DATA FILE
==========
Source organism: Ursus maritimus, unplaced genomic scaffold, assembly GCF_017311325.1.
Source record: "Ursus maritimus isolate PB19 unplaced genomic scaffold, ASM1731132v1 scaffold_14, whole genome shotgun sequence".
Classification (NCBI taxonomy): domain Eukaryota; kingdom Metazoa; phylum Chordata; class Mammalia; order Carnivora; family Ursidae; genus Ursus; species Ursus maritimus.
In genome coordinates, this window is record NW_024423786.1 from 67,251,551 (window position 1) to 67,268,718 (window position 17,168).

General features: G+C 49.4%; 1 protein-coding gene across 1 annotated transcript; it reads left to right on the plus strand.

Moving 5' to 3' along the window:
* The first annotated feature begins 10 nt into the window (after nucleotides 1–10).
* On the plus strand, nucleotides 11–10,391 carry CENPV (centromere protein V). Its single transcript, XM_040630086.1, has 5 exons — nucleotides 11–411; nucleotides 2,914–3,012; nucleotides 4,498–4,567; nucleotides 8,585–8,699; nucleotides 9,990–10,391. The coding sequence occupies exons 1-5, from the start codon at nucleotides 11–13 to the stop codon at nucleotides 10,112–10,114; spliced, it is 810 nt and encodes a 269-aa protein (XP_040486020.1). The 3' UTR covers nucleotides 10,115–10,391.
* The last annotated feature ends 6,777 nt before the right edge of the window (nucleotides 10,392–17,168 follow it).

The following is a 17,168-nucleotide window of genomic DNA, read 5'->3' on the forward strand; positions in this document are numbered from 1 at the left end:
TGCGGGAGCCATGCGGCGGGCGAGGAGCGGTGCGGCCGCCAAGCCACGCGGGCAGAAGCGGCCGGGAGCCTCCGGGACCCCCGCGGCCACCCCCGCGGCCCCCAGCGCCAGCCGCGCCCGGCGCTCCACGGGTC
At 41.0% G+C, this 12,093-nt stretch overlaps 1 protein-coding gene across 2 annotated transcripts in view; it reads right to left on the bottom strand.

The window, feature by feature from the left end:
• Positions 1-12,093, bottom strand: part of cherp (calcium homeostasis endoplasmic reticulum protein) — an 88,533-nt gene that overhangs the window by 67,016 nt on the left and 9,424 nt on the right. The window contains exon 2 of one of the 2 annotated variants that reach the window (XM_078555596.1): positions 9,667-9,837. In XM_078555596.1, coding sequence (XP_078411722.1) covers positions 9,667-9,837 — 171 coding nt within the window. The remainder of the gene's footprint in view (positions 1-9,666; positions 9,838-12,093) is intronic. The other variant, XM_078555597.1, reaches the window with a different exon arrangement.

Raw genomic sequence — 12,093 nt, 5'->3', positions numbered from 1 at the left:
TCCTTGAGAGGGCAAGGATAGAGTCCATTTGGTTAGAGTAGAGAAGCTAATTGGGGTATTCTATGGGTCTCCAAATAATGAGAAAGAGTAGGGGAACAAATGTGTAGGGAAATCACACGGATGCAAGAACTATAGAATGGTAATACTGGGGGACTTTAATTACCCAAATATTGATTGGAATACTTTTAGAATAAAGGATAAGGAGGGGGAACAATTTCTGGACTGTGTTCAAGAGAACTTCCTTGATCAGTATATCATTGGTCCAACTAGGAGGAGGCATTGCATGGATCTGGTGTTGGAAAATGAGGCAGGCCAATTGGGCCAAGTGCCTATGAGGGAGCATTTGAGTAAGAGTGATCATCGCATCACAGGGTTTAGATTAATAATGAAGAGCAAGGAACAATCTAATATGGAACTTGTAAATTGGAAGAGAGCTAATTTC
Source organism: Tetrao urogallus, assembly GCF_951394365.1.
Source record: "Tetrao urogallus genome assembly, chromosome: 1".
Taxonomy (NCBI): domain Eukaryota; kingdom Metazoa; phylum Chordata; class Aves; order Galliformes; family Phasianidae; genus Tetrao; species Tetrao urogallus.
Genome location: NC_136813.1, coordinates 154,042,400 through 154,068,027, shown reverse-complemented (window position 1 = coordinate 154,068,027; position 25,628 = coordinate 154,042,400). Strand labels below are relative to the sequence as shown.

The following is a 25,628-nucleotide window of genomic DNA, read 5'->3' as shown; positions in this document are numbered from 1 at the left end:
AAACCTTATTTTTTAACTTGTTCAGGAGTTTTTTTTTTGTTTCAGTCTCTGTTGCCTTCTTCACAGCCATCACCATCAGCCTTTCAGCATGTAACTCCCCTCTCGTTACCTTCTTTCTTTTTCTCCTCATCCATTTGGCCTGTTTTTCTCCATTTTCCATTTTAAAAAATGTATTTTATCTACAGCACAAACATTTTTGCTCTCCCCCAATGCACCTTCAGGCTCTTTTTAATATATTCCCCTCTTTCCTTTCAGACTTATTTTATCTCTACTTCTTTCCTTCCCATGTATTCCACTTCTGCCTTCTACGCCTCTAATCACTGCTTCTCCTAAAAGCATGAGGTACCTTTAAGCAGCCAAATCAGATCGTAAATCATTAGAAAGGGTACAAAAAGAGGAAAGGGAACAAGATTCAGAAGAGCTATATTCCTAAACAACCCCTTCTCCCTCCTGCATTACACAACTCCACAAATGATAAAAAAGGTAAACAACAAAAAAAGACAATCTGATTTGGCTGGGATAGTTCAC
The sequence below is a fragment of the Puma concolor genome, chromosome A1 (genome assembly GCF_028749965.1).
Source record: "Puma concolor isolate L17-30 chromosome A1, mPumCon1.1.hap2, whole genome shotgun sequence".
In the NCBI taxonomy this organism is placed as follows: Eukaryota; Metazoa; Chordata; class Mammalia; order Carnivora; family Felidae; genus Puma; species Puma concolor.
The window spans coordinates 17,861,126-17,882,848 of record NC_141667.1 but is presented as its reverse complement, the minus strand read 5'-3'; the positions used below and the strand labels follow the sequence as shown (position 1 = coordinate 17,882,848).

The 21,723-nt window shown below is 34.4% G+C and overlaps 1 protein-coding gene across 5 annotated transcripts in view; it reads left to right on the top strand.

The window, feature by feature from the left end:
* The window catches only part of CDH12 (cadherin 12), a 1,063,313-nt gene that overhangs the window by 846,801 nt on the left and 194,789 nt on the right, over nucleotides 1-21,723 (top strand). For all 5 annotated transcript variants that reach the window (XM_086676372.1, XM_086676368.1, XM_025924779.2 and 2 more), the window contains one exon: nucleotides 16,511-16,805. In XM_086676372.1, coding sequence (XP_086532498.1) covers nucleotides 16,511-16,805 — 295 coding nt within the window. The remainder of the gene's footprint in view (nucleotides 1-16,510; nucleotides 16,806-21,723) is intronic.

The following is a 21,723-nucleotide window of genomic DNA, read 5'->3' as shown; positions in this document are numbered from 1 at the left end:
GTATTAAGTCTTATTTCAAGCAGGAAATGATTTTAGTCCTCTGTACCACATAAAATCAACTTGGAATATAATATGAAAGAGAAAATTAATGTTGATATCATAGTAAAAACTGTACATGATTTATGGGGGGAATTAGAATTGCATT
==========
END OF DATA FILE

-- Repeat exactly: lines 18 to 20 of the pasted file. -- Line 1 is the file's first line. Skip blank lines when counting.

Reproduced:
Source record: "Tetrao urogallus genome assembly, chromosome: 1".
Taxonomy (NCBI): domain Eukaryota; kingdom Metazoa; phylum Chordata; class Aves; order Galliformes; family Phasianidae; genus Tetrao; species Tetrao urogallus.
Genome location: NC_136813.1, coordinates 154,042,400 through 154,068,027, shown reverse-complemented (window position 1 = coordinate 154,068,027; position 25,628 = coordinate 154,042,400). Strand labels below are relative to the sequence as shown.